Call to end ‘eyewatering’ executive pay packages
26 Mar 2019
MPs want an end to ‘eyewatering’ remuneration packages for top bosses and are calling for companies to do more to link executives’ pay to that of the rest of their workforce, in the wake of ‘shaming’ decisions such as those at Persimmon, Royal Mail and Unilever
26 Mar 2019
A Business, Energy and Industrial Strategy (BEIS) select committee report said ‘huge differentials’ in executive pay are ‘baked into the pay system’. Its inquiry suggested that a heavy reliance on ‘over-generous’, incentive-based executive pay, too often waved through by weak remuneration committees in the habit of designing ever more complicated pay packages, is at the root of excessive executive pay packages.
The report noted that over the last decade chief executives’ earnings in the FTSE 100 have increased four times as much as national average earnings. FTSE 100 chief executives earn around £4m per annum while average pay is under £30,000. The report calls for businesses to move executive pay structures away from unpredictable and excessive bonuses, with a greater element based on fixed basic salary plus deferred shares.
The BEIS committee calls for a stronger link to be made between executive and employee pay, recommending businesses make greater use of profit-sharing schemes, and that companies are required to appoint at least one employee representative to their remuneration committee.
The report criticises the ‘underpowered and passive’ Financial Reporting Council and calls for the new regulator to be more robust and proactive in bearing down on excessive executive pay and willing to get tough with companies who fail to behave responsibly on CEO pay.
The committee also wants the new regulator to monitor how remuneration reports and better reporting against section 172 of the Companies Act meet the aims of increased transparency and alignment of pay with objectives. Where companies continue to ignore shareholder concerns on pay, it wants the new regulator to explore more effective sanctions than a letter from the Investment Association.
Other recommendations include expanding pay ratio reporting requirements to include all employers with over 250 employees and that the lowest pay band be included alongside the quartile data required.
The committee also said there is no reason why companies, including major legal partnerships, that can readily calculate these pay ratios should not report them first in their 2019 annual reports. It recommends that the new regulator takes to task any company or firm that fails to explain adequately how they have taken into account pay ratios when determining levels of remuneration, particularly when pay ratios significantly exceed sector norms.
The report stated: ‘We believe that executive pay should be simplified, more obviously geared to promoting companies’ long-term objectives, and be linked more closely to that of the workforce as a whole.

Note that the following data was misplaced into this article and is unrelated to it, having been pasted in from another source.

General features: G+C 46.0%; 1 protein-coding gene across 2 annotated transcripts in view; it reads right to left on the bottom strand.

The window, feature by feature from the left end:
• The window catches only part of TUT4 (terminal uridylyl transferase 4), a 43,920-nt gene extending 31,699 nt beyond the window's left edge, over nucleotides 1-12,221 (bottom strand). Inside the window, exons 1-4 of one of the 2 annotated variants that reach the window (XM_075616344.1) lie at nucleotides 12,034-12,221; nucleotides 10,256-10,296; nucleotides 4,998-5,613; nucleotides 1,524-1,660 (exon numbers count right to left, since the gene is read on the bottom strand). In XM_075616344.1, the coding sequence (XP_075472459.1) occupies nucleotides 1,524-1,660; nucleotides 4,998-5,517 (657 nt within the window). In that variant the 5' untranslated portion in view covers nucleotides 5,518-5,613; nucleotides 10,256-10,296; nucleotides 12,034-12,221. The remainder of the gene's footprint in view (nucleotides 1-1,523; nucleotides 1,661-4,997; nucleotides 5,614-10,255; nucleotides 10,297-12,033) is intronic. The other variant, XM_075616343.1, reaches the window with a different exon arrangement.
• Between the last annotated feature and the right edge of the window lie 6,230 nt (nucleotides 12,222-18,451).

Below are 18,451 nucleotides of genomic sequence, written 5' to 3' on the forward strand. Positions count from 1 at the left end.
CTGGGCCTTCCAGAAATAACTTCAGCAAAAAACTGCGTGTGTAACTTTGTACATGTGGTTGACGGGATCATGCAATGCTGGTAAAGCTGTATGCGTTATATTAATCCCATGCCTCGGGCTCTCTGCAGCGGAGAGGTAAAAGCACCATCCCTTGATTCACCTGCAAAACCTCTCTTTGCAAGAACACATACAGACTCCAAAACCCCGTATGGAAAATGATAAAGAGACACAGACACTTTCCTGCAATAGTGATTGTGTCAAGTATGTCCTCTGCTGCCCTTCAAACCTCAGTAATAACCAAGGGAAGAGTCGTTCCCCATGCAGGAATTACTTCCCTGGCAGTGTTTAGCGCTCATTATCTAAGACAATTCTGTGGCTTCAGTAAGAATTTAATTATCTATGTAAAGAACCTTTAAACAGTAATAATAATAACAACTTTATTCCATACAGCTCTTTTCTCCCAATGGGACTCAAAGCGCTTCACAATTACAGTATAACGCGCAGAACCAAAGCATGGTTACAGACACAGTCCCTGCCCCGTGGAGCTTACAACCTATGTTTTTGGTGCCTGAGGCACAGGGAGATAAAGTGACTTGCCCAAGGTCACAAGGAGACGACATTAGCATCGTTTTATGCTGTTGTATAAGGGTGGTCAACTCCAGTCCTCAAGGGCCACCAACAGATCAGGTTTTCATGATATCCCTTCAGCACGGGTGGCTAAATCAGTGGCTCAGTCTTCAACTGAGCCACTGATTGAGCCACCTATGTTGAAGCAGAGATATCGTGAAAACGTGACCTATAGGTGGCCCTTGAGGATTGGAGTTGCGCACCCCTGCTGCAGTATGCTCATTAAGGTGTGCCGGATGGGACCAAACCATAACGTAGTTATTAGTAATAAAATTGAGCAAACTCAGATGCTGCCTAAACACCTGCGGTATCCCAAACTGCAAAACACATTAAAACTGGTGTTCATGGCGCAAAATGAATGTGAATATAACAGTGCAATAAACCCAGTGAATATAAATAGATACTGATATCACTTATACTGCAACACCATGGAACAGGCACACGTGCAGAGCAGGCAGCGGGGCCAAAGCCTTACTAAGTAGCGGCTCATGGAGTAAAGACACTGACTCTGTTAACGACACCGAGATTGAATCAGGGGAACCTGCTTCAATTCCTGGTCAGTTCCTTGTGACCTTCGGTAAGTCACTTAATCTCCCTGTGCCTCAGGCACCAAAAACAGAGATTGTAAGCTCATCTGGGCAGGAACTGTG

‘Greater transparency and simplicity will help shareholders hold boards to account. We favour a simple structure based on fixed basic salary plus deferred shares, vesting over a long period, but subject to conditions to avoid “rewarding failure”.
‘Care needs to be taken to ensure that reforms are coherent as a package and do not permit gaming.
‘We also support the greater use of profit sharing or other schemes designed to share profits more evenly. Over time, the proportion of variable pay (including bonuses, share options and profit sharing) should be reduced substantially.’
it recommended that remuneration committees should set, publish and explain an absolute cap on total remuneration for executives in any yea, and said the new regulator should be more’ prescriptive and interventionist’, in pursuit of these objectives and be prepared to publicly call out poor practice or behaviours.
On pensions, the report welcomed the Investment Association’s announcement in February 2019 that it will monitor and flag up any company that pay pension contributions to new directors in a way not aligned to the majority of the workforce and recommends that the new regulator seeks public explanations from any company that fails to deliver alignment on pensions contributions.
Rachel Reeves, chair of the BEIS committee, said: ‘Eye-watering and unjustified CEO pay packages are corrosive of trust in business and threaten to undermine the public’s support for the way our economy operates.
‘When the company does well, it is workers and not just the chief executive who should share the profits. Why should chief executives have a more generous pension scheme than those who work for them?
‘Getting workers on remuneration committees and including staff in profit-sharing schemes should be the first steps to this end. Investors and remuneration committees have too often failed to rein in pay. When they fail, we need a regulator with the powers and mindset to step in and get tough on businesses who pay out exorbitant sums to their CEOs.’
Report by Pat Sweet